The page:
A Nasa-funded space lab misidentified UAE’s Hope spacecraft as a near-Earth object, after sunlight reflections on the probe’s solar panels caused it to appear brighter than usual.
The sighting was recorded on August 26 by space observers at the Catalina Sky Survey (CSS) at University of Arizona’s Lunar and Planetary Laboratory.
Their telescope captured the Mars-bound probe, even though it is already 11.8 million kilometres from Earth since its launch on July 20 – a distance that should not have made the spacecraft observable.
"Our 1.5-metre telescope detected six new near-Earth object candidates that did not correspond to any known asteroid," Eric Christensen, CSS director, told The National.
“We did not realise it at the time, but one of these objects, which we designated C332UJ2, was actually UAE’s Hope mission, on its way to Mars. To our telescope, it appeared identical to a large near-Earth asteroid in orbit around the sun.”
Near-Earth objects, commonly known as ‘NEOs’, could be anything from asteroids to comets and are monitored to spot any potential threats from space.
Mr Christensen said they reported their sighting to the Minor Planet Centre – a global organisation founded in 1947 that collects asteroid and comet data – and the “asteroid” was provisionally designated as C332UJ2.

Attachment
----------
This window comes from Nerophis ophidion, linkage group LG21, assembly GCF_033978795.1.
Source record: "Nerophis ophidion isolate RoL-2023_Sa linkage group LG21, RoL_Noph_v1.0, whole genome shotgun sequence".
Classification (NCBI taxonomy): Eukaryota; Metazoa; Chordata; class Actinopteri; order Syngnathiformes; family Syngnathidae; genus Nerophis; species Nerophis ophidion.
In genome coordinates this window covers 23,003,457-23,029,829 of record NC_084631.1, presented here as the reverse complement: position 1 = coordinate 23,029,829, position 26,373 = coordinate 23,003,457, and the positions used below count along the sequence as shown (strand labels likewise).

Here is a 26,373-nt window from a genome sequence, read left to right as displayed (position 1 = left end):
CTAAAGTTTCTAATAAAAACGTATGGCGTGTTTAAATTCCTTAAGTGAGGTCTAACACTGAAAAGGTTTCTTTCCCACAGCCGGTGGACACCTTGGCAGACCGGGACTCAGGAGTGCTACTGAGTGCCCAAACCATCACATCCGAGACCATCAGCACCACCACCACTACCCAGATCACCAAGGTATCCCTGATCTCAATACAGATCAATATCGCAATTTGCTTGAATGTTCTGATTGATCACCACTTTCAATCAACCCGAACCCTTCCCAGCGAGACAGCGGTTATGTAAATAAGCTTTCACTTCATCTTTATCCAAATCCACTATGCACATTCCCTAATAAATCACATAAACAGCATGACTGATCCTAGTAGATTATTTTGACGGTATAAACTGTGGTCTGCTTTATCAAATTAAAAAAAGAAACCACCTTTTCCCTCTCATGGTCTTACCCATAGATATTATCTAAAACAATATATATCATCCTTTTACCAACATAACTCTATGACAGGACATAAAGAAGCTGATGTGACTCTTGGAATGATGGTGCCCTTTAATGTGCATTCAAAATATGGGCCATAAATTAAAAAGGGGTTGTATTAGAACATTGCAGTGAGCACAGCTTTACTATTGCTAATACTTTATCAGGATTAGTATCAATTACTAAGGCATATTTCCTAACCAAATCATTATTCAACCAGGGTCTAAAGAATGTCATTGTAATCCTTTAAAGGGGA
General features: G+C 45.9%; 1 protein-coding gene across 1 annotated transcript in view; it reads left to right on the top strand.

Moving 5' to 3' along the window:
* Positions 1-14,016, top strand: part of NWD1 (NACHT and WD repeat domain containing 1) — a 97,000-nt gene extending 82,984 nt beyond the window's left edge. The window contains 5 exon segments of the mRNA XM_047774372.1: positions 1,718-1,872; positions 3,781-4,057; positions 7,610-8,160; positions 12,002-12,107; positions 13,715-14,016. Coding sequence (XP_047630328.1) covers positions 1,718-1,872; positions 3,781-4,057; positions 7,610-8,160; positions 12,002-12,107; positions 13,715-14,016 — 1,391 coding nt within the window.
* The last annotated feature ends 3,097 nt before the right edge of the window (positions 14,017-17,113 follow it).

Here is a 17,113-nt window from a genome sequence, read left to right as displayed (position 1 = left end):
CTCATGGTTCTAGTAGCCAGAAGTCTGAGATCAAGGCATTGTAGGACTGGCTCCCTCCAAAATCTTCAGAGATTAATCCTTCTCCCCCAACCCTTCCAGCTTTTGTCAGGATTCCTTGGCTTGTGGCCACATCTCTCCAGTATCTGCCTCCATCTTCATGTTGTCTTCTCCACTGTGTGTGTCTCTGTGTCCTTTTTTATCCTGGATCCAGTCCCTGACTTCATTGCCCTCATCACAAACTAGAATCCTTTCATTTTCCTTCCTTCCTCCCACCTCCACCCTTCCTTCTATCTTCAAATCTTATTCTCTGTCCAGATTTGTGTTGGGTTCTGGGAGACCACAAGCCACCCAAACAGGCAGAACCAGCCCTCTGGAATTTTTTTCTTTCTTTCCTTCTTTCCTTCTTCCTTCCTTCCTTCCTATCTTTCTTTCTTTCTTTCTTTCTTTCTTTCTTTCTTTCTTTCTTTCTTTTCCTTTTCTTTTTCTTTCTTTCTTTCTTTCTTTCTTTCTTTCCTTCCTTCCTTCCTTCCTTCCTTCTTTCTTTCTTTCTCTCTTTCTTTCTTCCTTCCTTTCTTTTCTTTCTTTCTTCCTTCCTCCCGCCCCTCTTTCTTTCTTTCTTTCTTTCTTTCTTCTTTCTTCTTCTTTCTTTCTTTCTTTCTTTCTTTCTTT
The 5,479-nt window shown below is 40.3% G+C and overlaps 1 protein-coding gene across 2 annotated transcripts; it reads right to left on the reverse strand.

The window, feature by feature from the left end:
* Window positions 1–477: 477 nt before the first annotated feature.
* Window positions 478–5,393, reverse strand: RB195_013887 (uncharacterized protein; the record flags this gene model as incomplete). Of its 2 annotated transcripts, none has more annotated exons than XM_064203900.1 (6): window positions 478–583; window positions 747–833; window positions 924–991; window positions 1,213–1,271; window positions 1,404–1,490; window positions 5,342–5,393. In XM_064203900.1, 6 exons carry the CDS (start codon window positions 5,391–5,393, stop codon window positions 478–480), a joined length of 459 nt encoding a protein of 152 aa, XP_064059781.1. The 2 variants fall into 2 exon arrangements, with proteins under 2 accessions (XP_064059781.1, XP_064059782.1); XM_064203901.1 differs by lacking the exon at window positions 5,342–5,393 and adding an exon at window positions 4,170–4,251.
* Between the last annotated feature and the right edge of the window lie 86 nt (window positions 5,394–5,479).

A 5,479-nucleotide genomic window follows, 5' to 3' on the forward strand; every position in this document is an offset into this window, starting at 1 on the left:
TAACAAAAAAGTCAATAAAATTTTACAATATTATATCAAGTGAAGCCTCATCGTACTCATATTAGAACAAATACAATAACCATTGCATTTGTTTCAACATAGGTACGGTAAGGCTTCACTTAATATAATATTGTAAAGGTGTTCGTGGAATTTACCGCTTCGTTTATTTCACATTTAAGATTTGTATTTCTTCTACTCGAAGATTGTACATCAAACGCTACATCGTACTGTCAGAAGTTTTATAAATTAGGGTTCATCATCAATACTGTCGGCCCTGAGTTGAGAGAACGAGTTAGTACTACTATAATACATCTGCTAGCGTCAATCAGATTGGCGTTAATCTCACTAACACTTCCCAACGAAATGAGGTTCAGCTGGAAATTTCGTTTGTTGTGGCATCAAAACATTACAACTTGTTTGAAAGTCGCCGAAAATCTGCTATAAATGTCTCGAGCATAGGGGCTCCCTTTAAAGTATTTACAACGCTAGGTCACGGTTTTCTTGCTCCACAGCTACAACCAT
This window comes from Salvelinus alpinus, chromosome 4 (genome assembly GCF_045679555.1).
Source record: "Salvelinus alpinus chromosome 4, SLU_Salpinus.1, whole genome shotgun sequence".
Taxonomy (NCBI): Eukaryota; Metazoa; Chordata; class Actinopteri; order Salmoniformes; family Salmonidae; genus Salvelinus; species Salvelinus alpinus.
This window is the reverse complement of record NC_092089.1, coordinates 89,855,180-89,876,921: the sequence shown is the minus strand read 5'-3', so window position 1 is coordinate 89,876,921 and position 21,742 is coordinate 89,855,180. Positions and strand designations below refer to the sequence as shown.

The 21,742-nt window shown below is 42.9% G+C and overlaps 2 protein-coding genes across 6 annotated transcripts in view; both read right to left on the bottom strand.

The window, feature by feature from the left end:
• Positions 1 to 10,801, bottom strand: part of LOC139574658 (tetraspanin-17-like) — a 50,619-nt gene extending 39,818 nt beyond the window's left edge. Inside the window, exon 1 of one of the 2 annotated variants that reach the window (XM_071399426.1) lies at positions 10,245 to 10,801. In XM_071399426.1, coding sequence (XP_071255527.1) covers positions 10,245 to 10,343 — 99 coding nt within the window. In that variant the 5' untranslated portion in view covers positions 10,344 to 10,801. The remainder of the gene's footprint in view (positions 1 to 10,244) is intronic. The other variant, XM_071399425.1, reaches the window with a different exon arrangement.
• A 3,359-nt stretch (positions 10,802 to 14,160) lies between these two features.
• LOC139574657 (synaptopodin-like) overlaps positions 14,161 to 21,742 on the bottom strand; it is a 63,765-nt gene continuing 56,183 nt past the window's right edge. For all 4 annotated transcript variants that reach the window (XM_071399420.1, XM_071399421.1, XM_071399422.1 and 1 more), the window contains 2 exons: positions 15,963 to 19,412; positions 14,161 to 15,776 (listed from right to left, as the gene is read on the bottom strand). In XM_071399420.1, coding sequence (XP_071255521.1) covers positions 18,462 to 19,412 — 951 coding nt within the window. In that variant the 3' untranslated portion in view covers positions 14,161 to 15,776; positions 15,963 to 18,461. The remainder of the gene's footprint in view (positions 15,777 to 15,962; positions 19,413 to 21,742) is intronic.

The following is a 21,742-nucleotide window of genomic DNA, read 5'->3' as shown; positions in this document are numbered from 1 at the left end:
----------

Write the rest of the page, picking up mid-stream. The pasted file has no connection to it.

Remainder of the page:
He said that most spacecraft can be readily distinguished from asteroids by their orbit, as satellites move much faster than asteroids and trace a more curved path as seen from the ground.
“But in the case of Hope, it is already quite distant from Earth and orbiting the Sun, so its motion was perfectly consistent with an asteroid, and not easily identified as a spacecraft,” Mr Christensen said.
“I find it interesting that the predicted brightness of Hope would have been far too faint for our telescopes to see. It appeared many times brighter than predicted, probably because sunlight is glinting off some surface of the spacecraft, making it more easily visible from Earth, at least temporarily.”
The Minor Planet Centre removed C332UJ2 from its listing after a day once it was matched as the Hope spacecraft.
As spacecrafts orbit around the sun, they could be mistaken for asteroids until further, detailed observations are made.
An amateur astronomer in 2002 recorded a sighting of an unknown asteroid, formerly designated as J002E3, but it turned out to be leftover parts of an Apollo rocket.
Space observers have described the recent sighting of Hope as a possible “distance record for optical observation of a spacecraft”.
The Hope probe has completed 20 per cent of its journey and cruised more than 105.79 million kilometres.
With about 388 million kilometres remaining, the spacecraft is expected to arrive to the Marian orbit in February.